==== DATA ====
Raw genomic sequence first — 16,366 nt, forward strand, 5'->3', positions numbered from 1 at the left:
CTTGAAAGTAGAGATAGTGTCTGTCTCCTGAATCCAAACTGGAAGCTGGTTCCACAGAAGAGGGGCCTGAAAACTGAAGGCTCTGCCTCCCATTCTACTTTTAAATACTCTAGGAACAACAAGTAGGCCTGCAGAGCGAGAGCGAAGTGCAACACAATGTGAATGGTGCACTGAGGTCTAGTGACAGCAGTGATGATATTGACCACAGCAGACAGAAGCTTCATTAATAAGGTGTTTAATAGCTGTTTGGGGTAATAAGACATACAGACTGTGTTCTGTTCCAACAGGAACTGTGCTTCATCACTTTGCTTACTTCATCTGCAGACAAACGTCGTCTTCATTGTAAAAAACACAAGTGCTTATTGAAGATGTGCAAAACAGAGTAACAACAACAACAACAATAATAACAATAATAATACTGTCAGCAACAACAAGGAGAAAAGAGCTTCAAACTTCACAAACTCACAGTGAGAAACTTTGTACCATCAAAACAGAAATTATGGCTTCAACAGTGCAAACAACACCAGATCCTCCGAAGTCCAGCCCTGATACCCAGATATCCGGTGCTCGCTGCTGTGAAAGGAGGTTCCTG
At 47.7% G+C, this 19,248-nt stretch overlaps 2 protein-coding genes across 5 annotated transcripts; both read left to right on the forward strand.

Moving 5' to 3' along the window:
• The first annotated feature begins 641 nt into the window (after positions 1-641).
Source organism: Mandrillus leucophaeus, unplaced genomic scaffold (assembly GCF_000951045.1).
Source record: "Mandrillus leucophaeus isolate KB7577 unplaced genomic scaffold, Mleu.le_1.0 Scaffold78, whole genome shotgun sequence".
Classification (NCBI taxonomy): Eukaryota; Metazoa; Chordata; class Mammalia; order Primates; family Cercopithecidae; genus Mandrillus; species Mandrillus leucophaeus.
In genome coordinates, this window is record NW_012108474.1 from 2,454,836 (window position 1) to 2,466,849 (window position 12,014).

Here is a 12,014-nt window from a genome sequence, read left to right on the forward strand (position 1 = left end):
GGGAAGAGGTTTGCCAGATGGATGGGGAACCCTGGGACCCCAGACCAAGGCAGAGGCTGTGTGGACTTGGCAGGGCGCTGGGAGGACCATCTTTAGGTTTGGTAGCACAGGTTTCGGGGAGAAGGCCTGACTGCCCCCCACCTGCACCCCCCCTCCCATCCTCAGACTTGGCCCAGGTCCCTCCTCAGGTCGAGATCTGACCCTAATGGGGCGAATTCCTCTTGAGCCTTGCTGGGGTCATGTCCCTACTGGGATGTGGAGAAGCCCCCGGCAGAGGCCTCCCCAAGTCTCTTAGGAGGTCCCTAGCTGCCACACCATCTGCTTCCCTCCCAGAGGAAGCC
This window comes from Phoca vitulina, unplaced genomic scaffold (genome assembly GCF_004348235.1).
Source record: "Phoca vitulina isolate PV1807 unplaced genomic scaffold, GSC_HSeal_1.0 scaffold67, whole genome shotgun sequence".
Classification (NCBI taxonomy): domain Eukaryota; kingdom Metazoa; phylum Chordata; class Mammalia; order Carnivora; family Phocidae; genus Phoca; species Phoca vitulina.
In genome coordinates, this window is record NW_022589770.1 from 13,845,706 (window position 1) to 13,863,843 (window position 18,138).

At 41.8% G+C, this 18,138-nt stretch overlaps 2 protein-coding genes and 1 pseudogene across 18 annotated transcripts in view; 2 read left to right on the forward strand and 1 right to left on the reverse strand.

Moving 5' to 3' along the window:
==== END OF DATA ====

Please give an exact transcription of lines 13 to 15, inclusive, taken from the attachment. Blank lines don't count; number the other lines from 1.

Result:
Source record: "Phoca vitulina isolate PV1807 unplaced genomic scaffold, GSC_HSeal_1.0 scaffold67, whole genome shotgun sequence".
Classification (NCBI taxonomy): domain Eukaryota; kingdom Metazoa; phylum Chordata; class Mammalia; order Carnivora; family Phocidae; genus Phoca; species Phoca vitulina.
In genome coordinates, this window is record NW_022589770.1 from 13,845,706 (window position 1) to 13,863,843 (window position 18,138).